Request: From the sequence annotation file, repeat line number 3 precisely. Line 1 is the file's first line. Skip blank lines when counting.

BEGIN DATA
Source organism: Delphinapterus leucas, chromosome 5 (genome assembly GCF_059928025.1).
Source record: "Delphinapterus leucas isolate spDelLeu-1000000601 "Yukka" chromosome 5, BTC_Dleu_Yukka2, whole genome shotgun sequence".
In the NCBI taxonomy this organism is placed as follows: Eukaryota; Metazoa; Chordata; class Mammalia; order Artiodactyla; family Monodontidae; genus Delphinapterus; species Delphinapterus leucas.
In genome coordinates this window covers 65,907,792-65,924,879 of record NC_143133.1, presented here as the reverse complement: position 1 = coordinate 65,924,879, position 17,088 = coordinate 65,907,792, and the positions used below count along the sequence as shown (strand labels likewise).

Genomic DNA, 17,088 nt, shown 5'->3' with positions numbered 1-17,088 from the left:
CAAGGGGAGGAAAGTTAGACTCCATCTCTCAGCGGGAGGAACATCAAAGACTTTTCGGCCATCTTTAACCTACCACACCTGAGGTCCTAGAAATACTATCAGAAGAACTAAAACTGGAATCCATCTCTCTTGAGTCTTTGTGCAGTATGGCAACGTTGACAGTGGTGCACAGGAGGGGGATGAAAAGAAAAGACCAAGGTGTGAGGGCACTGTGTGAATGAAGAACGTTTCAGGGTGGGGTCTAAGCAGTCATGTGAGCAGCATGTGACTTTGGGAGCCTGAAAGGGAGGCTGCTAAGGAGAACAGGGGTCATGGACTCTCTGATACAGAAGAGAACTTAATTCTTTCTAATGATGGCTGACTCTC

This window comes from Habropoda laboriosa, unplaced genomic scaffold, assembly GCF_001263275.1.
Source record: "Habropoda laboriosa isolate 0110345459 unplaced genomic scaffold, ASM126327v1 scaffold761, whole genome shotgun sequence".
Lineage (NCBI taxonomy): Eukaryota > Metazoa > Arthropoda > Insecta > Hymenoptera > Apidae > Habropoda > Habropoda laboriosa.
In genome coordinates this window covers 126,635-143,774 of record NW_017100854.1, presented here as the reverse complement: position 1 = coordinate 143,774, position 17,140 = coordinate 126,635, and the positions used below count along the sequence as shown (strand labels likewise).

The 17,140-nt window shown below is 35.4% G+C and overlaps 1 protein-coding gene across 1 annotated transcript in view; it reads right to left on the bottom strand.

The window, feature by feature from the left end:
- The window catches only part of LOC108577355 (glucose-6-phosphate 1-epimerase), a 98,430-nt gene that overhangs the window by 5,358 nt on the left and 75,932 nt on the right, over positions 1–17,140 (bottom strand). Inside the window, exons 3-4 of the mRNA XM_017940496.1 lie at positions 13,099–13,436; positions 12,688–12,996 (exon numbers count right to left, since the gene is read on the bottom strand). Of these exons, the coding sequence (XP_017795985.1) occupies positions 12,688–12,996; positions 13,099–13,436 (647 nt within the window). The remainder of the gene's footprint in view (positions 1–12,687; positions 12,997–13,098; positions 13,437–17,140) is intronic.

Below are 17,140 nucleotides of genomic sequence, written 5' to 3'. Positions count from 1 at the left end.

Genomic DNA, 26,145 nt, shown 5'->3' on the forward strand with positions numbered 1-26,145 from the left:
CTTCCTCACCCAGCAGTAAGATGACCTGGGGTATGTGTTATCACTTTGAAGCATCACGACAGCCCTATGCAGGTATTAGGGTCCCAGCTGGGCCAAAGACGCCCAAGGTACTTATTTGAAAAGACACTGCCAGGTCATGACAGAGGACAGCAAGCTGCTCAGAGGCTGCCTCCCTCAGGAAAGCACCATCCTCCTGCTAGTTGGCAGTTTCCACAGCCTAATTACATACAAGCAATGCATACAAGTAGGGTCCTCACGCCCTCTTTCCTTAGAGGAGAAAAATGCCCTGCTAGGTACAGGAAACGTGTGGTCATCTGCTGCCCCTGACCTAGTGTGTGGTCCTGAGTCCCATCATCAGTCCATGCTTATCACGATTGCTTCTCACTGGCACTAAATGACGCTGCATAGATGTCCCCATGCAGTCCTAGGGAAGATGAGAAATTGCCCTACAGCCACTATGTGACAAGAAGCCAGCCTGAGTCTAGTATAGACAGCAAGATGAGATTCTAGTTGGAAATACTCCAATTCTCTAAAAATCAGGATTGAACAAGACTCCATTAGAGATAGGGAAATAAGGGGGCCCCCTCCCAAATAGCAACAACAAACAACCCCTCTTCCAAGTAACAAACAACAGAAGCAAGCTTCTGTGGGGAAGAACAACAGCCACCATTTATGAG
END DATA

In the NCBI taxonomy this organism is placed as follows: Eukaryota; Metazoa; Chordata; class Mammalia; order Artiodactyla; family Monodontidae; genus Delphinapterus; species Delphinapterus leucas.